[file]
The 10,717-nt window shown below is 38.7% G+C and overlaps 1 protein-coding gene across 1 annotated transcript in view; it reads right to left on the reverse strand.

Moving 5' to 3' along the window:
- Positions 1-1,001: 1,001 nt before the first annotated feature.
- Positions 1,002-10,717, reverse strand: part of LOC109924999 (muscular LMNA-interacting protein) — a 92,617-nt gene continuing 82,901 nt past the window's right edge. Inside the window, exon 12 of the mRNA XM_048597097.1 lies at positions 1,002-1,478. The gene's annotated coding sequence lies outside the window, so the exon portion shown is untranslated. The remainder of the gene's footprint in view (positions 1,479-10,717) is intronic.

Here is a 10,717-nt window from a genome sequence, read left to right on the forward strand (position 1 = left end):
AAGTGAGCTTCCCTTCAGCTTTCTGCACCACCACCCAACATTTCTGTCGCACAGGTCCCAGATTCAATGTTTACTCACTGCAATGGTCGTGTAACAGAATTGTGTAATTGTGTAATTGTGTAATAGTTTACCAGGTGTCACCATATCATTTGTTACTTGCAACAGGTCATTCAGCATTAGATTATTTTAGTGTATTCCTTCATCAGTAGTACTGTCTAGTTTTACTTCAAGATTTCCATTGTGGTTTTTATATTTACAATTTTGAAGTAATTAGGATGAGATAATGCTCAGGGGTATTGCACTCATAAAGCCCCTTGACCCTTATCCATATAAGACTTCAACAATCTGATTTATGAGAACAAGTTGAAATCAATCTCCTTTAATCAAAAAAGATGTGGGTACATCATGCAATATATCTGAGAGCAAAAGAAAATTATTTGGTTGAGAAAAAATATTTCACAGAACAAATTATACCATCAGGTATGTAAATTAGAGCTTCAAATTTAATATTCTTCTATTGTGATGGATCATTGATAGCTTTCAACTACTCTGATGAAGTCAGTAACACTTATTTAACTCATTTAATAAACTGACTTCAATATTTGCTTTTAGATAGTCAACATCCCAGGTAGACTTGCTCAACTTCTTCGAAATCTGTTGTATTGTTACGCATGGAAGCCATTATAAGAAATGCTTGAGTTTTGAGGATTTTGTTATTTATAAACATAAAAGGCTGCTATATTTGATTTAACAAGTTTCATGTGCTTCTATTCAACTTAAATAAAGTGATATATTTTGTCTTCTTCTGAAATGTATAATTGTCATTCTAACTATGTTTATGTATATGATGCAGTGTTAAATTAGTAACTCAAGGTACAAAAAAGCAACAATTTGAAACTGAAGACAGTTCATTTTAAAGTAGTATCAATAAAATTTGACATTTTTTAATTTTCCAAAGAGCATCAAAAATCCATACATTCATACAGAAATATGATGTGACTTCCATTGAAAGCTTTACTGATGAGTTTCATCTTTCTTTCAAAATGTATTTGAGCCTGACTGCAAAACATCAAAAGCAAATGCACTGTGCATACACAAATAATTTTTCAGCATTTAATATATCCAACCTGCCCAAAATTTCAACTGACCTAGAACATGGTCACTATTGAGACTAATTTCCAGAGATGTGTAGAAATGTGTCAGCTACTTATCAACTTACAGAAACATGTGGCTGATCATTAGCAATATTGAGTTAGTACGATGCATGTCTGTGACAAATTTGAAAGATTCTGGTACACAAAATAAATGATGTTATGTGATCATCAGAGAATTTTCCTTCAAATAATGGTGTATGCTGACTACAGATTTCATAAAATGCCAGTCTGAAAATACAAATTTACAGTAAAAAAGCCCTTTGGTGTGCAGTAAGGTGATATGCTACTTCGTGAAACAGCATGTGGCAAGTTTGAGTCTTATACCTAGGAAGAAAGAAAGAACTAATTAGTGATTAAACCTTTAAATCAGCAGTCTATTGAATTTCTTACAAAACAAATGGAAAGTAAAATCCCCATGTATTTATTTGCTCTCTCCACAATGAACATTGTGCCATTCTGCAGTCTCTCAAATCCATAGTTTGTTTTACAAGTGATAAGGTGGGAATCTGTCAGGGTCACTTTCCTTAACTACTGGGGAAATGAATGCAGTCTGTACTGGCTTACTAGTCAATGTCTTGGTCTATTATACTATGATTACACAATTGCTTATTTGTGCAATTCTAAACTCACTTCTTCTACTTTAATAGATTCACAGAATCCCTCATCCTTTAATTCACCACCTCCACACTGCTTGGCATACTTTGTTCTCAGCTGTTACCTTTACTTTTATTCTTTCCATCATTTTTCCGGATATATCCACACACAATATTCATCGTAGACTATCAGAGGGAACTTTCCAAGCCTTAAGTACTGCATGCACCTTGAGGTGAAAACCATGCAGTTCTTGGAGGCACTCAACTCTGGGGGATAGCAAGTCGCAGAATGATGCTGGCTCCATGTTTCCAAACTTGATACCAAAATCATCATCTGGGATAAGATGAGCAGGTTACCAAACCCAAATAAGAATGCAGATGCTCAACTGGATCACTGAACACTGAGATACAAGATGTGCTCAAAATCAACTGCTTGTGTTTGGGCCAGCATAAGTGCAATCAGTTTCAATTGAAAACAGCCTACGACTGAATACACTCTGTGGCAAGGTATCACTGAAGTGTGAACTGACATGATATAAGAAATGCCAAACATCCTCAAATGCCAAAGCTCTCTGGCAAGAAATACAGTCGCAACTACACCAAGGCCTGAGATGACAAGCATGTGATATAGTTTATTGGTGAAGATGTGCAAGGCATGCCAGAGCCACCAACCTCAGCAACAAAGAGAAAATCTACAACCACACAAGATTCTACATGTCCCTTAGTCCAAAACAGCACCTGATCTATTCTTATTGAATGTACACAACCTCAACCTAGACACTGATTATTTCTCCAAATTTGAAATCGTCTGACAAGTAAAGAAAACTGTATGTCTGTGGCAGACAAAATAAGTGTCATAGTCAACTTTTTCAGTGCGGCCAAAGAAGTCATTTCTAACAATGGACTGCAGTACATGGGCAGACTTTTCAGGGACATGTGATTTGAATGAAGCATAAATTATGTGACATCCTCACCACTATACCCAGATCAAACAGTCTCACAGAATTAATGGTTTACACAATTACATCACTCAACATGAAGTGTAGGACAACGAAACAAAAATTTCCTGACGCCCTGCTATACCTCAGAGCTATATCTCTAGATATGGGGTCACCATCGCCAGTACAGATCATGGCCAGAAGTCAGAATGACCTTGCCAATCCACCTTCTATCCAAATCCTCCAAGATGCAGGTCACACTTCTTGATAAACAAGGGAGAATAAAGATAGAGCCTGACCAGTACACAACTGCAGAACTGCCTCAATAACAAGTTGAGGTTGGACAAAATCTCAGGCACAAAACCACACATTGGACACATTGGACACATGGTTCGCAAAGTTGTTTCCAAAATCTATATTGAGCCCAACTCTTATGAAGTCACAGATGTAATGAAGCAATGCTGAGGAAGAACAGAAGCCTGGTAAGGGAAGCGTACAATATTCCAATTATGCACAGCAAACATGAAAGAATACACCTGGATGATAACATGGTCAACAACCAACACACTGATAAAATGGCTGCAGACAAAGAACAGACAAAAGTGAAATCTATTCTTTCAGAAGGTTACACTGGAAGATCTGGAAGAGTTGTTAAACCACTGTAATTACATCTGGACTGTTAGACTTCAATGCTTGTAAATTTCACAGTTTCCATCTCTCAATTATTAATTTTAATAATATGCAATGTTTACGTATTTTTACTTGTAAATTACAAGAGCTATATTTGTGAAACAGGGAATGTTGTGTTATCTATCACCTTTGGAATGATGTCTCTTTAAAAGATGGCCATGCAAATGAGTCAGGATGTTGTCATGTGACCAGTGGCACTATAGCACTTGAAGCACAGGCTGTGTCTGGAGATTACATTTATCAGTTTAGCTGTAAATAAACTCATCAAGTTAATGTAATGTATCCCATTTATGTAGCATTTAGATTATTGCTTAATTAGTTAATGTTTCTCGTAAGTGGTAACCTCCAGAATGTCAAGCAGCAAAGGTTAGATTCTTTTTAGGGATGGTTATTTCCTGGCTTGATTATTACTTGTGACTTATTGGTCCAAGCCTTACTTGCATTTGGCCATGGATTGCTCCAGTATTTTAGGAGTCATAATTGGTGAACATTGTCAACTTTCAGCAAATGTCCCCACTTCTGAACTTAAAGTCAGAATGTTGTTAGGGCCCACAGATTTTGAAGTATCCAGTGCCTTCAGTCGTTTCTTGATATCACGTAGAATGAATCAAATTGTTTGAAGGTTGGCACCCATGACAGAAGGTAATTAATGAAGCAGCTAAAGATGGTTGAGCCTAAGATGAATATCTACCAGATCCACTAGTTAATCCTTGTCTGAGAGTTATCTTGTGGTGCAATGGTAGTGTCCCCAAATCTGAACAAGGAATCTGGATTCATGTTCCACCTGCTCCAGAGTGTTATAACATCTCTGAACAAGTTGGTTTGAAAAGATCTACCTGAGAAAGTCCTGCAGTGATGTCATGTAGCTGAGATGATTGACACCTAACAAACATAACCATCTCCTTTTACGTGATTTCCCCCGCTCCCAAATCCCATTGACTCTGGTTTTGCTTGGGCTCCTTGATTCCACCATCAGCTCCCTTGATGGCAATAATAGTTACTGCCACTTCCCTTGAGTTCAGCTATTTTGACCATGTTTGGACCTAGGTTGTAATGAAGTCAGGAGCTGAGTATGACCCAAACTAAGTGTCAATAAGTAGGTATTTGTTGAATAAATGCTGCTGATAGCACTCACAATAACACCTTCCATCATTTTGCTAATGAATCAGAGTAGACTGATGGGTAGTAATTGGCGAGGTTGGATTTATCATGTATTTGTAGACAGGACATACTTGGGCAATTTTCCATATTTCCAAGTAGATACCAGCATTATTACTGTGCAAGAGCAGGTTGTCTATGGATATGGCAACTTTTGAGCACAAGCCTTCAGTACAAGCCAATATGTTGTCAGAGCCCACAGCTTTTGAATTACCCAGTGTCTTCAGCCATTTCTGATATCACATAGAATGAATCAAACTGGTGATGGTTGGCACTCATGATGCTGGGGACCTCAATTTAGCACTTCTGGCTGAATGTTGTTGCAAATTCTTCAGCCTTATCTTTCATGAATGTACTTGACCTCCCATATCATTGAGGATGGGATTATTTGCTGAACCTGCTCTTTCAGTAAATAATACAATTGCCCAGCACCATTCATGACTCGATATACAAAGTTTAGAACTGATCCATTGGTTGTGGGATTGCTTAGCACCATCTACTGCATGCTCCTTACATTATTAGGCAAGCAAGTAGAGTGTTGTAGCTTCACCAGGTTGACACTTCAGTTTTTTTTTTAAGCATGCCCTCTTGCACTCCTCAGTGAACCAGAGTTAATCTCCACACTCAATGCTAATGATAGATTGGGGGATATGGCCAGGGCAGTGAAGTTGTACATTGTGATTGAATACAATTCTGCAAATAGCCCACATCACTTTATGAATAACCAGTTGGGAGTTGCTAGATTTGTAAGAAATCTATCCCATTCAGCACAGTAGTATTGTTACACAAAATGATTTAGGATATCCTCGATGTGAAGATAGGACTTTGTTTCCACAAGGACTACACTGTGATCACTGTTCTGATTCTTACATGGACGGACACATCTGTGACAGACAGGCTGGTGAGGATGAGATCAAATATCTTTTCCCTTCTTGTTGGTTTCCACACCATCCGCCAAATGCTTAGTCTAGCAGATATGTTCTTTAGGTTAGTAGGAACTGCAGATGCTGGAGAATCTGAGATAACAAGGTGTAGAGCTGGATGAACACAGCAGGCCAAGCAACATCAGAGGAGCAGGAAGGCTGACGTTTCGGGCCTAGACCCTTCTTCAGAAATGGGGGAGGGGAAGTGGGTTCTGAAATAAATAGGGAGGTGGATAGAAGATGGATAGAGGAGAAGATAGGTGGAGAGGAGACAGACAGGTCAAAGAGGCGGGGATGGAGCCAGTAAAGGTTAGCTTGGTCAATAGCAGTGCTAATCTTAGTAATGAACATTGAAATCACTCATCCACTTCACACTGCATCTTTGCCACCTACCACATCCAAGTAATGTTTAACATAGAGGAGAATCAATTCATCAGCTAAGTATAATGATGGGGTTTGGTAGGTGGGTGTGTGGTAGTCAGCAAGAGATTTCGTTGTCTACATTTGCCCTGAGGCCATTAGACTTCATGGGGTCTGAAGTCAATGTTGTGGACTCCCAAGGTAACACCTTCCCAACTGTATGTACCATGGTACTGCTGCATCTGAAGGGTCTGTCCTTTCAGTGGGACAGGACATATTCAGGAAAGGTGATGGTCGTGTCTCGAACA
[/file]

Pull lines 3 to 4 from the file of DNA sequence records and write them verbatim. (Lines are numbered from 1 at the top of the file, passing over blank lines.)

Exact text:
- Positions 1-1,001: 1,001 nt before the first annotated feature.
- Positions 1,002-10,717, reverse strand: part of LOC109924999 (muscular LMNA-interacting protein) — a 92,617-nt gene continuing 82,901 nt past the window's right edge. Inside the window, exon 12 of the mRNA XM_048597097.1 lies at positions 1,002-1,478. The gene's annotated coding sequence lies outside the window, so the exon portion shown is untranslated. The remainder of the gene's footprint in view (positions 1,479-10,717) is intronic.